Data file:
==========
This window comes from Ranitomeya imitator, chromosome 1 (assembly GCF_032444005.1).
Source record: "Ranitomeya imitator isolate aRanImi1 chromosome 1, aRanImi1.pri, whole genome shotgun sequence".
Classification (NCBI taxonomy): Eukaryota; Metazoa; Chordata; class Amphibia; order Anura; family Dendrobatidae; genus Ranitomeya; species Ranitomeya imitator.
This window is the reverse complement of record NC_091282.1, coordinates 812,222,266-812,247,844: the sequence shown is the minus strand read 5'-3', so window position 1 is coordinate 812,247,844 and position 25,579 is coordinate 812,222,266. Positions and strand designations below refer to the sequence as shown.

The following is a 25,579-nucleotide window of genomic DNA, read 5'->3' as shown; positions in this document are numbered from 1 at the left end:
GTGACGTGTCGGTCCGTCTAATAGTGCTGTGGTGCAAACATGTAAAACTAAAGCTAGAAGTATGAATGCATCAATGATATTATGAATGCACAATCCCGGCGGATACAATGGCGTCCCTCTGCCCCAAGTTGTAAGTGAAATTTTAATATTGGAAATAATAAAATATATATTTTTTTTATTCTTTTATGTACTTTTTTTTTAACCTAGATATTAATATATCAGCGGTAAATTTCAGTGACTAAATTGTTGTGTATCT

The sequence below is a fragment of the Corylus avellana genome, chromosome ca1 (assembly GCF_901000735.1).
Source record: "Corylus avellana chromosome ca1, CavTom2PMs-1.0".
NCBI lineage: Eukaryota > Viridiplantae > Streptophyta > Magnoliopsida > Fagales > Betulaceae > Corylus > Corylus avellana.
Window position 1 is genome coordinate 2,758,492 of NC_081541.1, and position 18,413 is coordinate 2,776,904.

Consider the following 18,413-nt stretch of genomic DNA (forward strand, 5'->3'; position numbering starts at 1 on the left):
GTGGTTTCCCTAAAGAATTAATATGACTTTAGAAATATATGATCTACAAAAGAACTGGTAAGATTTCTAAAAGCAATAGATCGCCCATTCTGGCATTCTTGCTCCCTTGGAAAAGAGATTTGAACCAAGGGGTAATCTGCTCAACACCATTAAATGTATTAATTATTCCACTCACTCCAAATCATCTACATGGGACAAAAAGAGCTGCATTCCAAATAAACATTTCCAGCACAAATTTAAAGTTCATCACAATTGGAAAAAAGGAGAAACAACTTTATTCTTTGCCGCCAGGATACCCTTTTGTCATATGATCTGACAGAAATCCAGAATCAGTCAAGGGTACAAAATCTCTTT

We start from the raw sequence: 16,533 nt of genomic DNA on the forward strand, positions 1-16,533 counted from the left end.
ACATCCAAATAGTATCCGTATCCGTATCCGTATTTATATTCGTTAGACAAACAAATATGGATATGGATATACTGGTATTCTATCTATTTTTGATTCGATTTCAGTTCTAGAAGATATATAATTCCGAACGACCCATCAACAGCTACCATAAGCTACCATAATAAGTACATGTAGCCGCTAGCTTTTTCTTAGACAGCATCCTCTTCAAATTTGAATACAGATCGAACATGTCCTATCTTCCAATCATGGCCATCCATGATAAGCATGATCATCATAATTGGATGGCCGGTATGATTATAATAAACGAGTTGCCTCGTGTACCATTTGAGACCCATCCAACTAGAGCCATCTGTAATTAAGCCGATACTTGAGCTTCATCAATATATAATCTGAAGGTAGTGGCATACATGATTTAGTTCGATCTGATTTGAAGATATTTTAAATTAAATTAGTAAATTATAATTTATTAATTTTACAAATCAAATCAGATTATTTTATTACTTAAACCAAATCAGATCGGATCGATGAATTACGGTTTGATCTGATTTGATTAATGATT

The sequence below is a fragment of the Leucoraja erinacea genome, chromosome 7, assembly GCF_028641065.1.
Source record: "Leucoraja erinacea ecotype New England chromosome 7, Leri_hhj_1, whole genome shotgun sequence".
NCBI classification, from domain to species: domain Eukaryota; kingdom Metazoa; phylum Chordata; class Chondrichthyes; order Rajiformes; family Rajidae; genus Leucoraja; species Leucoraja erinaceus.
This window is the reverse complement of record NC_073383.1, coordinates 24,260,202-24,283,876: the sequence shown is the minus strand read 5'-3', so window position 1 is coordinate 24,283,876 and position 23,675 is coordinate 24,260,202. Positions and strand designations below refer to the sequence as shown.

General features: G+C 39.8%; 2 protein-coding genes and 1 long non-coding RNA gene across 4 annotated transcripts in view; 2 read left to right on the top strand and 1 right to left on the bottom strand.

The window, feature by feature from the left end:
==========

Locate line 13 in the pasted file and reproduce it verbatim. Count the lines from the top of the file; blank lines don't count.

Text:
We start from the raw sequence: 16,533 nt of genomic DNA on the forward strand, positions 1-16,533 counted from the left end.